Hours with Henk Broekhuis
Karel van het Reve was a professor of Slavic literature, but he is mainly known as an essayist. For decades his was the voice of common sense, as he picked holes in fashionable beliefs before consigning them to the bin. He was at his best when letting fly at popular ‘truths’, whether derived from everyday life or borrowed from acknowledged authorities.
He questioned, often to devastating effect, Freud’s ideas, Darwin’s theory of evolution, literary studies, the communist world view, Dostoyevsky’s reputation, sociology, the revolutionary left, religion and much more. His weapons were level-headedness, humour, an irrepressible urge to rile and pester, and above all a clear, deceptively simple style.
Van het Reve came from a communist background. His books and articles about Russian writing included The Soviet Annexation of the Classics, a contrarian history of the country’s literature up to the end of the nineteenth century. Van het Reve worked as a correspondent in Moscow for a year, from 1967 to 1968. As a result of coming into contact with samizdat Russian writers, some of whom became his friends, he set up the Alexander Herzen Foundation to ensure that their work could be published in the West. One of his most important books was The Faith of the Comrades, a masterly dismantling of communist doctrine. Having abandoned the communist faith, Van het Reve seems to have resolved never again to become the victim of any such delusionary system. He could spot humbug at ten paces and would fervently set about combating it.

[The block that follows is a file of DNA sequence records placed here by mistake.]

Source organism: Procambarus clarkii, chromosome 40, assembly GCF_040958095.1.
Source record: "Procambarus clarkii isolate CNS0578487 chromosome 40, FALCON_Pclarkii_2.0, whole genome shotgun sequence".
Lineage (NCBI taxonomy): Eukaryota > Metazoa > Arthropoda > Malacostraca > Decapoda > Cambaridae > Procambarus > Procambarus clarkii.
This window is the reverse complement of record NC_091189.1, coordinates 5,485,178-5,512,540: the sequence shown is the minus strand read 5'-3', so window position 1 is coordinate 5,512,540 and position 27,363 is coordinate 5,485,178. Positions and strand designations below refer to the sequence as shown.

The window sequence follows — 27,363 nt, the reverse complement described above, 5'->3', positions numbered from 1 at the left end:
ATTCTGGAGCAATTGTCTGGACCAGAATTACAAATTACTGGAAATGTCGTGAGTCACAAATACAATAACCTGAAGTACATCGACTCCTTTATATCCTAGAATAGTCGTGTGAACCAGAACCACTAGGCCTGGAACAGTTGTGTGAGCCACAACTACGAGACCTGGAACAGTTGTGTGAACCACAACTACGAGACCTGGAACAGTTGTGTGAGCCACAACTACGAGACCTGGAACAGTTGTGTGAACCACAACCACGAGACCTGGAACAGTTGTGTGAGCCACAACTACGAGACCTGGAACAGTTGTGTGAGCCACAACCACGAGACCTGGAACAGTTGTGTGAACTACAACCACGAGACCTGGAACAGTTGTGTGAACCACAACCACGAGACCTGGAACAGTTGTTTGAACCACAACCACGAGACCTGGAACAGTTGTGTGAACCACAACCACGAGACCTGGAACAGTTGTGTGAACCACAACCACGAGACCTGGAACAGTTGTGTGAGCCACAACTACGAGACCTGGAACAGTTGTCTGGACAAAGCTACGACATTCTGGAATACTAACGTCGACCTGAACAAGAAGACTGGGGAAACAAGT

Hours with Henk Broekhuis is a collection of articles first published in a prominent newspaper. Henk Broekhuis was the upright Dutch persona he adopted for the collection. Each article analyses and refutes a popular misconception, received idea or fashionable opinion. He writes about the pencil as a phallic symbol, a light bulb that would burn for a century, the dangers of swimming in ebb and flood tides, the poor getting poorer as the rich get richer, the influence of advertising, the Russian revolution, Jewish dietary laws – in short, all manner of issues in the fields of culture, politics, religion and society. These essays have lost none of their topicality.
In recent years Van het Reve’s collected works have been published in a seven-volume India-paper edition (6,500 pages in total), meeting with a degree of success unprecedented for essayistic writing. More than ten years after his death, he is back at the centre of public debate. On many an issue, columnists sigh: ‘I wonder what his opinion would have been about this,’ or, ‘If only Karel van het Reve was still alive.’